The colors that I’m using our Phthalo Blue and Quinacridone Magenta. These colors are fairly dark when you use them straight from the tube, so I add Titanium White to lighten them. The light blue and magenta are on the palette in the photo below.

I begin by brushing on the Phthalo Blue at the top of the board and work my way down. I mix in a little bit of the magenta to the blue as I progress. To blend the color, I move the brush from side to side. It may be necessary to brush over it a few times to blend out the streaks and hard edges that may develop.

When I reach the middle of the board, I wash out my brush and start painting the pure magenta. It’s necessary to wash the brush so the Phthalo Blue doesn’t contaminate the pure magenta at the bottom.

I start from the bottom of the panel and work my way up to the purple in the middle. When I reach the purple, I blend the edges to create a smooth transition.

A Few Notes About Open Acrylics

You can dilute the paint with water but the OPEN thinner is more effective at keeping the paint wet. It will thin the paint while retaining the slow drying properties.

If you feel as though they take too long to dry, you can mix them with regular acrylics. It’s okay to mix brands of acrylic paint. The more regular acrylic paint that you add, the faster they’ll dry.

You can also use a hair dryer to make the paint dry faster.

These paints stay wet for a long time. The paint is glossy when wet, but it becomes more satin as it dries. Golden recommends waiting at least 2 weeks before applying varnish.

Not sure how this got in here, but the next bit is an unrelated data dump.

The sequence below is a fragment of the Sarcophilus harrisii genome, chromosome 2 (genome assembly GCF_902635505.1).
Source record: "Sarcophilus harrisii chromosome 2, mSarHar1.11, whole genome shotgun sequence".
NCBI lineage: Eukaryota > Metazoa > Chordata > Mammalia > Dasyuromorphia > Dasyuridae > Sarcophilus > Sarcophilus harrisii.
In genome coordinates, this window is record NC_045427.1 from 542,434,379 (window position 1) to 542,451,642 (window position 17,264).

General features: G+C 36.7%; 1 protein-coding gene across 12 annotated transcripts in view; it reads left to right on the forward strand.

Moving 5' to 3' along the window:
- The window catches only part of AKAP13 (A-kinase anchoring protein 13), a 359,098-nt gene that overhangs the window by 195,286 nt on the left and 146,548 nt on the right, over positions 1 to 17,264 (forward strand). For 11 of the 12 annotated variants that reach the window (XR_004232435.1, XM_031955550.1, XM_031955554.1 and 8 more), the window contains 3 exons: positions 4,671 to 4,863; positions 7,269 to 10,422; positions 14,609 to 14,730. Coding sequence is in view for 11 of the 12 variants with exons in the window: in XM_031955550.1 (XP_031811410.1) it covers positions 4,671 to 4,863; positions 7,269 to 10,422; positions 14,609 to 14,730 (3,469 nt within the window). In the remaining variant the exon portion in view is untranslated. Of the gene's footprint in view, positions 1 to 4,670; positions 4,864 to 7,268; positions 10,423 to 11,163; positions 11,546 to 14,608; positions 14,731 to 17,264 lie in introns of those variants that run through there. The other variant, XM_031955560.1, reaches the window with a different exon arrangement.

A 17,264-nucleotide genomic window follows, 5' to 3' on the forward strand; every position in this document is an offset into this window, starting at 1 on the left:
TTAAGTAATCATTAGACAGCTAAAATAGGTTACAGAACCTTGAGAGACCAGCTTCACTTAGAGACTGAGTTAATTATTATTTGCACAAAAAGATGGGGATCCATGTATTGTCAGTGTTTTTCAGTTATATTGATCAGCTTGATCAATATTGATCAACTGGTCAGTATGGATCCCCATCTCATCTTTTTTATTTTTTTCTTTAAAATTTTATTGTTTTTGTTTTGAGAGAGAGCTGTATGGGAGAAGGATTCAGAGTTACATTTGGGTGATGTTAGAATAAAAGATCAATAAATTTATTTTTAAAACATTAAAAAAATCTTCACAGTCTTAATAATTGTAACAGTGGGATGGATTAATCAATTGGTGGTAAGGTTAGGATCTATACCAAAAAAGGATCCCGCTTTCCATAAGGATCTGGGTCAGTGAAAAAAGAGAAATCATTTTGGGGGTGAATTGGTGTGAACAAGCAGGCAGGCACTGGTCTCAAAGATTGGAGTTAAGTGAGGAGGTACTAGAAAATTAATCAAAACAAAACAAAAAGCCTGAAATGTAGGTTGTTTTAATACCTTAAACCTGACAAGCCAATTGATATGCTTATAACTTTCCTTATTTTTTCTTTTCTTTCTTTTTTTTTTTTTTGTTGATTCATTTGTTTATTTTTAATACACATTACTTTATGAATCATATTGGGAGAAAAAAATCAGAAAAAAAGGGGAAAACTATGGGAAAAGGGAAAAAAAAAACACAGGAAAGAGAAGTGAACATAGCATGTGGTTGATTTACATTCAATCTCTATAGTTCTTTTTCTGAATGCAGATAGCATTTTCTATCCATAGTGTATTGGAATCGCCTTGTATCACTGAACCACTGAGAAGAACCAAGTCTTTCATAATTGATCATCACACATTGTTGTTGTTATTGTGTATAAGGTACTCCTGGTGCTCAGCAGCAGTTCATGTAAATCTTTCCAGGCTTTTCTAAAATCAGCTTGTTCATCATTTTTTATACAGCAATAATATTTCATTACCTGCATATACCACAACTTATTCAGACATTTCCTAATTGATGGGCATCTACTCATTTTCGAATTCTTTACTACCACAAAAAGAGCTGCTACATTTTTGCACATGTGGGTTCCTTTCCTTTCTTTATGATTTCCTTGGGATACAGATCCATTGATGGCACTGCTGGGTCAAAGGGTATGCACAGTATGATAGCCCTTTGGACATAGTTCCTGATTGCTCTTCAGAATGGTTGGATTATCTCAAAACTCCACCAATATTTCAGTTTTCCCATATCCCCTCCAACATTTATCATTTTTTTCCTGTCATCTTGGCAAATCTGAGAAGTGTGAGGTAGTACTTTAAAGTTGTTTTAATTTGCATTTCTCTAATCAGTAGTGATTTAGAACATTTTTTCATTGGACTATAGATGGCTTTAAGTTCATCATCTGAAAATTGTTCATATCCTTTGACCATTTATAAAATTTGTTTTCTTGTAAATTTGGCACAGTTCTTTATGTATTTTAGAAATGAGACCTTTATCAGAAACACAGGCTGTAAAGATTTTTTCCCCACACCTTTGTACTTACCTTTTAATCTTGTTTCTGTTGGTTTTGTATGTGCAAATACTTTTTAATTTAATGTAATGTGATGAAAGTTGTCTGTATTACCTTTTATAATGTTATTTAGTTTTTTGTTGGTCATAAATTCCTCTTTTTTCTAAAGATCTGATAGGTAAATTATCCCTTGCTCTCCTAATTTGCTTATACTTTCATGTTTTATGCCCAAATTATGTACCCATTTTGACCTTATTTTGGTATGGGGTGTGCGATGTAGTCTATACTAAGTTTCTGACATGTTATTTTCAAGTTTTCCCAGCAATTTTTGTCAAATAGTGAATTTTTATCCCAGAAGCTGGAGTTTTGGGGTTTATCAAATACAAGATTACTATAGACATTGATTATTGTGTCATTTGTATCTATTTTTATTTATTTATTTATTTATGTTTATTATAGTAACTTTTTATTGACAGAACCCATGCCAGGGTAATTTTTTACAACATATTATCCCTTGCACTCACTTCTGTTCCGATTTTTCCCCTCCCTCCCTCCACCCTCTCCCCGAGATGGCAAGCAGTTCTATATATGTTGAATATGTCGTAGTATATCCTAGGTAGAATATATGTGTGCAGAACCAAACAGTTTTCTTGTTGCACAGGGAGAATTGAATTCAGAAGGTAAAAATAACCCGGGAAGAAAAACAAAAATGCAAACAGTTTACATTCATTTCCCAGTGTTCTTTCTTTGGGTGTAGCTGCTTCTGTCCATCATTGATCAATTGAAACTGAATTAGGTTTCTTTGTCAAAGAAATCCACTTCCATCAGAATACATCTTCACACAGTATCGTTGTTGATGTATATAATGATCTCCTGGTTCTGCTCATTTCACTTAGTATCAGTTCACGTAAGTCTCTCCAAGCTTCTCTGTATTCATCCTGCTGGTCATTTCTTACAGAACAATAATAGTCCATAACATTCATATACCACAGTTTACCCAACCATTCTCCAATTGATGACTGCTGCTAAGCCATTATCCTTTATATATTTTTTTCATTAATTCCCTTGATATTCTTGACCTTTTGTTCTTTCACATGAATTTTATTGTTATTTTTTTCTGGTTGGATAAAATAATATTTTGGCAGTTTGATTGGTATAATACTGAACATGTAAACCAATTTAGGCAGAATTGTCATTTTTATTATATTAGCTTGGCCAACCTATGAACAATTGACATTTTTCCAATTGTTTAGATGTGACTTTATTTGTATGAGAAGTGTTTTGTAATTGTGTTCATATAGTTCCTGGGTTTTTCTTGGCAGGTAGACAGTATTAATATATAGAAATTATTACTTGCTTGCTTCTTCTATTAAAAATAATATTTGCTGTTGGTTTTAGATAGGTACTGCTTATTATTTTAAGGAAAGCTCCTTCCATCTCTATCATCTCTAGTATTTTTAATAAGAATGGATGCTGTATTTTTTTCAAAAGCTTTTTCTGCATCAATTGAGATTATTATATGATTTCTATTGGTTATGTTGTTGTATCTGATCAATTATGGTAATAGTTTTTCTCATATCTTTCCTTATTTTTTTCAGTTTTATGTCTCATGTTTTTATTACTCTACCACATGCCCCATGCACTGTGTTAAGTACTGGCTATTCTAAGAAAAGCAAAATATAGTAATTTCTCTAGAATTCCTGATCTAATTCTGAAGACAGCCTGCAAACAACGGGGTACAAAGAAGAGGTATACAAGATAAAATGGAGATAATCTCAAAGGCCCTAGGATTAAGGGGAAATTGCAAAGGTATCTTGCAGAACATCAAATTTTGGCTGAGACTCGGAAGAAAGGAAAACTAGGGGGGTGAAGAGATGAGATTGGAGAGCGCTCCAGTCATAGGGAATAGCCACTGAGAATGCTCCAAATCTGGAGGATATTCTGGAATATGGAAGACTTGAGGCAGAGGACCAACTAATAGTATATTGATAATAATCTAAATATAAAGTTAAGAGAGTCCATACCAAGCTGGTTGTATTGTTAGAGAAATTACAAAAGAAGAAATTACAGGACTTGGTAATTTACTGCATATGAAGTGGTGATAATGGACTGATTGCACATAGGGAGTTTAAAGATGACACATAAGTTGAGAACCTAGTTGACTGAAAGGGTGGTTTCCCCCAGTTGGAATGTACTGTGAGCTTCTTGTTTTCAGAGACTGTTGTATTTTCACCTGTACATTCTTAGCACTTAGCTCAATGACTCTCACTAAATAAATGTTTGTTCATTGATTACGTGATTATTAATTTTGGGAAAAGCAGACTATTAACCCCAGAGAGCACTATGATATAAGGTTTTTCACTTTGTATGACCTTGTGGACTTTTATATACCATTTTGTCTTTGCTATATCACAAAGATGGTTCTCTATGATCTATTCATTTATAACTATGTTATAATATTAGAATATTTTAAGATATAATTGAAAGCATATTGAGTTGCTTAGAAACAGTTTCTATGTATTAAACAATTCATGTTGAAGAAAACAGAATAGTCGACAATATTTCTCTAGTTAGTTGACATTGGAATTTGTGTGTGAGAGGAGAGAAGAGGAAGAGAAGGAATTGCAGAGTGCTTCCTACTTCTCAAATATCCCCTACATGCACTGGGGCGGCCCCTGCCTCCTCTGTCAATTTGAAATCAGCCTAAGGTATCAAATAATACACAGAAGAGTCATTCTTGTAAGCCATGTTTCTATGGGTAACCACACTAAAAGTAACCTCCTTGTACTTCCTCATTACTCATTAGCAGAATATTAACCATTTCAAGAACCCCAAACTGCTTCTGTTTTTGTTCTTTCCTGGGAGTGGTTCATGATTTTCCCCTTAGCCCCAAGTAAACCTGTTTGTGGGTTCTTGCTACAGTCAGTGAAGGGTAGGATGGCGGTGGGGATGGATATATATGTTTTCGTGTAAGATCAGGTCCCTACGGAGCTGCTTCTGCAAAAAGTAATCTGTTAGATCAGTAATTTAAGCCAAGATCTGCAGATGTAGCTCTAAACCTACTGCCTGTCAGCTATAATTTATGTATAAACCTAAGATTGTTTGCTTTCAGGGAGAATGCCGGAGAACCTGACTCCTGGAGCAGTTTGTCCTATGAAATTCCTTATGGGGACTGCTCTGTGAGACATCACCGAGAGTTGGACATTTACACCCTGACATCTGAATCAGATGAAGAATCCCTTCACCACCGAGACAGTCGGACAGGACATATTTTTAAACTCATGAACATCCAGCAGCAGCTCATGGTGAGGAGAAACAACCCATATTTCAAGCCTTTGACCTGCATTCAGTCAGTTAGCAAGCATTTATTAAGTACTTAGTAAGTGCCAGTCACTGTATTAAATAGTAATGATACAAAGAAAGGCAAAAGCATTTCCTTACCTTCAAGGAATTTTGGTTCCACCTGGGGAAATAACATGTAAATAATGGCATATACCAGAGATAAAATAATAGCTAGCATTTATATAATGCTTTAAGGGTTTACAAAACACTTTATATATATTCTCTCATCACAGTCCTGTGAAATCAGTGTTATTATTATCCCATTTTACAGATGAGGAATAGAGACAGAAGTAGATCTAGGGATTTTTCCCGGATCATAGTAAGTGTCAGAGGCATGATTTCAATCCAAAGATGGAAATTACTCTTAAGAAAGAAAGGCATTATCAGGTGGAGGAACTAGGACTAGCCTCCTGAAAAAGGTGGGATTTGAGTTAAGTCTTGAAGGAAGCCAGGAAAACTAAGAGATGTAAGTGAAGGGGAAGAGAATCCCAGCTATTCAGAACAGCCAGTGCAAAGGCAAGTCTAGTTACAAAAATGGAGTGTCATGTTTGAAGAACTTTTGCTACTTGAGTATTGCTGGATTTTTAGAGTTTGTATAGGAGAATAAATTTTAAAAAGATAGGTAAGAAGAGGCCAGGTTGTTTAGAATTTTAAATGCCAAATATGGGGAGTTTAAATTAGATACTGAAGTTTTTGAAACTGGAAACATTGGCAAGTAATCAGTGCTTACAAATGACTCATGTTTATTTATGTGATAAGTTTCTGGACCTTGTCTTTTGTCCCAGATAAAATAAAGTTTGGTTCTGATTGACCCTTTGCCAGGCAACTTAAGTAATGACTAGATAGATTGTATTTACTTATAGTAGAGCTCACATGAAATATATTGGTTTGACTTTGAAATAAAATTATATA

Avoid applying open acrylics in layers thicker than 1/16th of an inch. Thicker layers may remain tacky, or take a very long time to dry. If you like to paint in thick layers, you should probably use regular heavy body acrylics. Golden has extensive technical information for Open acrylics on their website.

2 Interactive Acrylics Will Allow You to Reactivate a Dry Layer

“Autumn Reflections” Atelier Interactive acrylics on canvas panel. 8”x10”

Atelier interactive acrylics are not a slow drying acrylic. They work like regular fast drying acrylics, but you can rewet them by misting them with water. This works even if it starts to dry to the touch. If you allow the paint to dry overnight, misting it with water may not reactivate it the paint. In that case, you can use the “Unlocking Formula” to make it workable again. If you let it dry for an extended period of time it will begin to cure and you won’t be able to reactivate it.

These paints blend well and the ability to reactivate them takes the pressure off. You can take your time and blend the colors at a leisurely pace.

If you don’t want the unlocking formula to lift the previous layers, you can seal the painting with Fast Medium Fixer or their Universal Medium and let it dry. Some artists use this technique to seal the painting once it gets to the stage that they like. Then they can experiment on top of it. If they don’t like how it looks they can use the unlocking formula to remove new layer.

In the photos below, I’m using Burnt Sienna and Ultramarine Blue which will blend to a neutral black.

I begin by brushing on the Burnt Sienna along the topand I slowly introduce more of the Ultramarine Blue as I work my way down the canvas board.

I can take my time with the blending. When I notice that the paint is starting to get tacky, I mist it with water and keep blending.

When the paint dries, I notice there were some streaks in the Burnt Sienna. This is because I didn’t use enough paint. If I used more paint, it would have covered better. I can fix it by applying a second layer.

These paints are creamy and blend well. They are a good option for acrylic artists who want smooth blending but don’t like the extended drying times of open acrylics. The only downside is that you have to switch brands of acrylics that you use.